How I would Learn Programming from Scratch

I have been programming earnestly for about 8 years and professionally for 5 years. I have experience in front-end development, back-end development, and data science. My path is fairly traditional, considering I initially learned by myself and then continued my education as part of my undergraduate studies and during my placement year.

  1. Start with Python. Regardless of whether you plan on learning front-end, back-end, or data science, Python will help you grasp the fundamentals without getting bogged down in syntax, which is something I struggled with initially. While syntax is important, it can be a barrier for many people. I started with Java, which wasn’t a horrible idea, but I spent a lot of time learning higher-level concepts like OOP that were only useful much later on.
  2. Start creating things as soon as possible. There can be a temptation to watch YouTube videos, follow guides, and copy and paste the results, but this often gives a false sense of learning. When it came to tasks outside the domain of these guides, I struggled. Instead, look up how to do the specific subtasks needed but not the entire project. Learning a language is similar: knowing words and syntax is important, but knowing how they fit together leads to fluency. Example projects to start with include a diary application, a to-do list, and Hangman. All of these are CLI utilities, so you won’t get bogged down in display methods.
  3. Learn how to read documentation. It might sound trivial, but being able to read and fully understand documentation without examples is a key skill that will be invaluable in the future.
  4. Start reviewing other code and look at how projects are structured, particularly on GitHub.
  5. Experiment with other areas of programming. For example, if you are interested in making websites, try learning JavaScript or TypeScript. If you are interested in making applications, try using Tkinter. If you are into making games, consider looking at Godot.

It’s important to have fun while learning. If you don’t enjoy the learning process, you might find programming hard to enjoy. Learning new skills is a massive part of programming, and it’s a constant journey of learning from others.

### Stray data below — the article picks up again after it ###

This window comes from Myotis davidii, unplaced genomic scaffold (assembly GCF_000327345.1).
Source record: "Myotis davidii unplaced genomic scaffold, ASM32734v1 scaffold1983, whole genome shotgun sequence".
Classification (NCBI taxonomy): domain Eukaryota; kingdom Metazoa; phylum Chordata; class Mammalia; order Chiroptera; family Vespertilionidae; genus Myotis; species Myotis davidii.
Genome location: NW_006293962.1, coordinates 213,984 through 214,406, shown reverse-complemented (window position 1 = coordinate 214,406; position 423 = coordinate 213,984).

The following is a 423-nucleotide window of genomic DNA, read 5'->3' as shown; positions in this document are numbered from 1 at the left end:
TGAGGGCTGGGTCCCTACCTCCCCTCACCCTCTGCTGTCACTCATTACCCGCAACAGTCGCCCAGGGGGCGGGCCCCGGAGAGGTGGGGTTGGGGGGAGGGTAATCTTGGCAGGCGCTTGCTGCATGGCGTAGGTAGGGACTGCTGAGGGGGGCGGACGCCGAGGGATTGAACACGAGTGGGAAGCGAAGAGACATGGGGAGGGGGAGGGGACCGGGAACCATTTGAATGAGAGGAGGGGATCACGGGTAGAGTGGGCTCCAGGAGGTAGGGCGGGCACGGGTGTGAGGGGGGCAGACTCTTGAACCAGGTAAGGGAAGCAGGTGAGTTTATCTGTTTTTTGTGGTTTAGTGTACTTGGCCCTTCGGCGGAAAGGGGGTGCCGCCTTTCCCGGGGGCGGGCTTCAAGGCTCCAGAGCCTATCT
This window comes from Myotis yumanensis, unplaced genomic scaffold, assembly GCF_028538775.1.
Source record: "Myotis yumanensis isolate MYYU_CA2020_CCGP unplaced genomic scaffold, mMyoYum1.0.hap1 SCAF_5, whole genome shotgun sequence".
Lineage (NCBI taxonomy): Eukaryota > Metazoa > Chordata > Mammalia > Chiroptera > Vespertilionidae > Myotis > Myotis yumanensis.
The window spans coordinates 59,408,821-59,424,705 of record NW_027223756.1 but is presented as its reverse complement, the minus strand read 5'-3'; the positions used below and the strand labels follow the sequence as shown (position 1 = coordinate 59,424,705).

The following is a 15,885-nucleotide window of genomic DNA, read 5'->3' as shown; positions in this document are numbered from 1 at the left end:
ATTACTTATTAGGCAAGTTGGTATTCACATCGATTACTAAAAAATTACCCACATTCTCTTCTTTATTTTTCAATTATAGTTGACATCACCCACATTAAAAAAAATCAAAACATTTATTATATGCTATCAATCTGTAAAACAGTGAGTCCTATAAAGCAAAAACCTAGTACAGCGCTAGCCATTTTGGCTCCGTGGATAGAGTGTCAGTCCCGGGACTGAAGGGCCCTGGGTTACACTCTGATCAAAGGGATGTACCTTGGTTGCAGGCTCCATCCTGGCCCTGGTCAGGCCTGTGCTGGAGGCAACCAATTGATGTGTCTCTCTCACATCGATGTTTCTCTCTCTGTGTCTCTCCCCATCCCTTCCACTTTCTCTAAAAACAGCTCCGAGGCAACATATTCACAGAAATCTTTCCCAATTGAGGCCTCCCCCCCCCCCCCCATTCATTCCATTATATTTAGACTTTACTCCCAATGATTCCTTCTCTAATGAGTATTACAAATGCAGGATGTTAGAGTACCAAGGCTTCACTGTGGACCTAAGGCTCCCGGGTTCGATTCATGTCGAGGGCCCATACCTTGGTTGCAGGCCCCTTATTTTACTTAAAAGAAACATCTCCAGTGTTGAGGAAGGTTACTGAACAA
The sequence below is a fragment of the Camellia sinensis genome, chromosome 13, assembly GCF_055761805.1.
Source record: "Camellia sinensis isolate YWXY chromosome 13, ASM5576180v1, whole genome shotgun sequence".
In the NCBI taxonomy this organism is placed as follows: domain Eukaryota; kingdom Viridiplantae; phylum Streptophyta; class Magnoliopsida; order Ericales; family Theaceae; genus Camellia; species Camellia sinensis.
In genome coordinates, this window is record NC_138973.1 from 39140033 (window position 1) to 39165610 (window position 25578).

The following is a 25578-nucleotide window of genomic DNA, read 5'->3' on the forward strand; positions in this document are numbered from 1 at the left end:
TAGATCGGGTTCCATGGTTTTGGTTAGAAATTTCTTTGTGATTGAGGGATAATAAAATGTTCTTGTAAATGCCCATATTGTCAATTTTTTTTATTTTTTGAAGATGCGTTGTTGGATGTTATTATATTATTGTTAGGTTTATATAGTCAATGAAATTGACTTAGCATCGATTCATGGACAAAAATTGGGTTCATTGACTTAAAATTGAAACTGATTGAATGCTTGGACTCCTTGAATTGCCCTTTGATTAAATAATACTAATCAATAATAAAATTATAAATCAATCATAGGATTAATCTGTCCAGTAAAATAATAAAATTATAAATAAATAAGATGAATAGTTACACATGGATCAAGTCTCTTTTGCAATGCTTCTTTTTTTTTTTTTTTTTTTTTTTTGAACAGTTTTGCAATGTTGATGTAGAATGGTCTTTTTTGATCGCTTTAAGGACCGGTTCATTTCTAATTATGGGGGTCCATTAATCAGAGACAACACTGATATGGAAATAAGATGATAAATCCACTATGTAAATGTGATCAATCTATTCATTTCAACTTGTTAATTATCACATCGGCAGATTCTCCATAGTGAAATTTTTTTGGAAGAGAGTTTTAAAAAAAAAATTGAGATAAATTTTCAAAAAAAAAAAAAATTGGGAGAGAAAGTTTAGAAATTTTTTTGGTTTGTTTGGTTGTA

Code Misc Personal projects

Making a cloud Native webcrawler in Go

Image of nodes connected in a graph. Showing how pages related to each other

Over the past few weeks I have been making a webcralwer. I wanted to do it as way to get better at Go with useful for learnings for Graph databases as well as being fun. The project made use of cloud native items such as AWS SQS, DynamoDB and optionally Neptune which could be swapped out for Neo4j.

What is a webcrawler?

A webcrawler or webspider is a program which visits a website, and fetches all of the links on that site and then visits them. This is how sites like Google/Bing/DuckDuckGo get the pages to populate when searching.


Image of AWS services. SQS is drawn connected to the Webcrawler as well. There is also a connection to Neptune and AWS DynamoDB

SQS queue

The primary role of the SQS queue was to allow as a store of links to explore. It also if there is an issue processing the link we have a dead letter queue automatically which allows for a high level observability.
It also allows for the program to better scale horizontally. By Allowing multiple nodes to pick up the work.


This acted as the long term storage of the data. Initially I tried modelling the links between sites inside DynamoDB however this did not work well with the access patterns due to 1MB limit on items in DynamoDB. DynamoDB works excellently as a NoSQL serverless solution for Key value look ups


I also used a graph database to store the relationships between pages. This proved much easier than expected. Due to openCypher being a really beginner friendly tool very similar to SQL but allowing for very complex relationships to be models easily. I will be using graph databases in the future for other projects as well.

Take aways

For me it was a fun project which I learnt a lot about some of the major difficulties which Search engines encounter. Such as pages not being formatted correctly, or pages linking to subpages endlessly. In the future I want to build a searching mechanism on top of this to act as a crude full search engine.

For anyone curious here is link to the Github